Working from home means grappling with –and tuning out– all the distractions that your home life has to offer. It will always look much more attractive to put off work for a while and play your guitar, or fire up the XBOX for a round of Call Of Duty before really getting down to business. The problem is that the rest of the world will not wait for you to decide to take care of your assignments, and just because no one is checking in on you all day doesn’t mean that your clients won’t notice your negligence. If you’re going to take on the challenge of working from home, you must possess excellent self-motivation and a iron-clad will to put your leisure life aside all day and work as you would at a regular job.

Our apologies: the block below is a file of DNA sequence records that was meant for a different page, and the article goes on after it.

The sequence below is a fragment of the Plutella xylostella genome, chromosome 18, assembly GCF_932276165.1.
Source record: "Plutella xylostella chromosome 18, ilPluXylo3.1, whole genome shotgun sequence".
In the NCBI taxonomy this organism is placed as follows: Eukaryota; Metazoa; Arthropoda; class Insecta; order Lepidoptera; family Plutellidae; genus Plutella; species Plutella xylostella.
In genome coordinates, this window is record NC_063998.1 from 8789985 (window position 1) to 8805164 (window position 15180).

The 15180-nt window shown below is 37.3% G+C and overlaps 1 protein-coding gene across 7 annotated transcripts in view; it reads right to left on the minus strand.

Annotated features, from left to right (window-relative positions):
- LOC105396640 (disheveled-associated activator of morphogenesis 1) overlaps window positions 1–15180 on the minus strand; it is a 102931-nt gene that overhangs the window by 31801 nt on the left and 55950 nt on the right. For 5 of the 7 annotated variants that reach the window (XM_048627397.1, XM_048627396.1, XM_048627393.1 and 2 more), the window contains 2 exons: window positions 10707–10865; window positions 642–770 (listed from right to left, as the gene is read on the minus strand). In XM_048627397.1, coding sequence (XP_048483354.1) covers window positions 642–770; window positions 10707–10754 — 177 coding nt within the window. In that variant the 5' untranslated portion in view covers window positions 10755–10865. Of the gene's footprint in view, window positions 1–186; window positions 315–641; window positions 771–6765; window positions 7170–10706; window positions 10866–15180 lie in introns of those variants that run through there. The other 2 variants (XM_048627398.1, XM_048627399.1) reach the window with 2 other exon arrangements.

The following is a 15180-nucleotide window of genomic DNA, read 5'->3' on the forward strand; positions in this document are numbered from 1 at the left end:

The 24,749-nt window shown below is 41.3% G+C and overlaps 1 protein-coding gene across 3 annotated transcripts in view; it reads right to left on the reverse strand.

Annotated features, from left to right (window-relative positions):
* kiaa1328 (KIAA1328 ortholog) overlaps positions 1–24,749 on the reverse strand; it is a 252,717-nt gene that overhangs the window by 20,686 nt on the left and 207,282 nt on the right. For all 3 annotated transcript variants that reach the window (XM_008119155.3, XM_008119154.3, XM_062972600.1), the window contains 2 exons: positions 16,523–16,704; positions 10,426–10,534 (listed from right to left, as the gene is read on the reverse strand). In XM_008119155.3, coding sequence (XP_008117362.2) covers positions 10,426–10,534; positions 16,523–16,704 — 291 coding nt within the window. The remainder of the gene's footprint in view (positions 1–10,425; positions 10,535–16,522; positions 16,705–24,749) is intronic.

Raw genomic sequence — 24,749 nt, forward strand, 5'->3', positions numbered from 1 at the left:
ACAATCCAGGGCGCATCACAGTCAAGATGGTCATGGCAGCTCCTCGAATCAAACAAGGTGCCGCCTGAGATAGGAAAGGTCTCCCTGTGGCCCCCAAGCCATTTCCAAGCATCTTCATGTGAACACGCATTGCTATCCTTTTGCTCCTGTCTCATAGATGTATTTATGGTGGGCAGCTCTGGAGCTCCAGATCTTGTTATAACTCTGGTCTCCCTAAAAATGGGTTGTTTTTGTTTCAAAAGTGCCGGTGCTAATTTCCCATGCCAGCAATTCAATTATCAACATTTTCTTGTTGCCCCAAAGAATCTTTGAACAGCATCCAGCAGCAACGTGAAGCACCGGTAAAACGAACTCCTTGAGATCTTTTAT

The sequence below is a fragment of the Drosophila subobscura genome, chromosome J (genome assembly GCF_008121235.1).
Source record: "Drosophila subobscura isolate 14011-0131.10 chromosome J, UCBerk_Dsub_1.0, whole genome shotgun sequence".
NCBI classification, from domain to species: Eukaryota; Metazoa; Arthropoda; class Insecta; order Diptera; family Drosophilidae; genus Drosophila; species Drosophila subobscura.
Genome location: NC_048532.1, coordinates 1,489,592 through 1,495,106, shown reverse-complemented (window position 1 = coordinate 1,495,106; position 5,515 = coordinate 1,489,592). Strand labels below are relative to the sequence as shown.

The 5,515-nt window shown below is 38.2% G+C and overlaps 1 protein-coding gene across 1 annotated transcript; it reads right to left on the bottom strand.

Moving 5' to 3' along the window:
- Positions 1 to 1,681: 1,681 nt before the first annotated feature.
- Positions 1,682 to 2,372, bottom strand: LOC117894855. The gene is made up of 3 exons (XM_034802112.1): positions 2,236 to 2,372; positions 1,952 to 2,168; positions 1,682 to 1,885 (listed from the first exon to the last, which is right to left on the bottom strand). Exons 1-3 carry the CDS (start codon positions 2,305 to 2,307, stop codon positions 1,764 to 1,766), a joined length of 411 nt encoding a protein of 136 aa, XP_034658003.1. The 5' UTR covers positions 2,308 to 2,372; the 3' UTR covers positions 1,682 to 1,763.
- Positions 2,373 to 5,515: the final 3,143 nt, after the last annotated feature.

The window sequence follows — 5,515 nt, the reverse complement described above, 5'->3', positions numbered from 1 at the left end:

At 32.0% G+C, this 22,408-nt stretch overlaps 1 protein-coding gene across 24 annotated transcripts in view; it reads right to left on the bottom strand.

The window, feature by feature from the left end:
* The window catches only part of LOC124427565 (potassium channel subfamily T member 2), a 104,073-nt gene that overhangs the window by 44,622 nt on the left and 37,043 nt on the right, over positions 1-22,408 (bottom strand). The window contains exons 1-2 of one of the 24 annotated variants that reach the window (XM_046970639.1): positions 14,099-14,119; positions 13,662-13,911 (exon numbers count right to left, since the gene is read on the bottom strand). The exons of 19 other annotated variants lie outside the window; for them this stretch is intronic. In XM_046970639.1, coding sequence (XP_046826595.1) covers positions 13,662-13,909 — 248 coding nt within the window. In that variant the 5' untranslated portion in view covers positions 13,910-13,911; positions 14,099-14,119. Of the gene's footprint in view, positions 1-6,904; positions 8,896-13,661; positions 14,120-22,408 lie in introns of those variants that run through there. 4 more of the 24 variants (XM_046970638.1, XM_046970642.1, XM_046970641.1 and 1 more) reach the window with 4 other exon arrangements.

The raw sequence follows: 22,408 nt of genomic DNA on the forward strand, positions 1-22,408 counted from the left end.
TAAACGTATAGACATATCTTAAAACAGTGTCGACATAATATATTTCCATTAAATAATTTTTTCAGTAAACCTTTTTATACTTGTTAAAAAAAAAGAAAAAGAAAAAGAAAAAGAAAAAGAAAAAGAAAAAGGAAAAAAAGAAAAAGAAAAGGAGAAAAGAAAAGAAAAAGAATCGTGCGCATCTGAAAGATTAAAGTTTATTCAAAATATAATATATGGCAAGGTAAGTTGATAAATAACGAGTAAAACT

Freelancing Means Not Having A Boss
A big motivating factor behind getting into freelance work is not having a boss to hound you all day long. When you own your own business, this is technically true (although not necessarily ideal), however when you get into freelancing you absolutely will have a boss. In fact, if you’re good, you many have several. In the world of freelancing, these bosses are referred to as “clients,” and they’re the ones who provide you the work you must complete.
Just as you had to please your boss at your office job, you must please your clients if you hope to receive future freelance work from them. The work you turn in, be it design, programming, or written, will almost always need edits until it fully matches the clients vision. Since they are not looking at your screen all day as they would in a cubicle, you may fully complete a job and find that it needs several serious edits that make the work you just put in time wasted — but it doesn’t matter. If you don’t do it someone else will be happy to, and if you want to keep your income steady you must keep your clients happy.
Starting A Business Is A Road To Fast Riches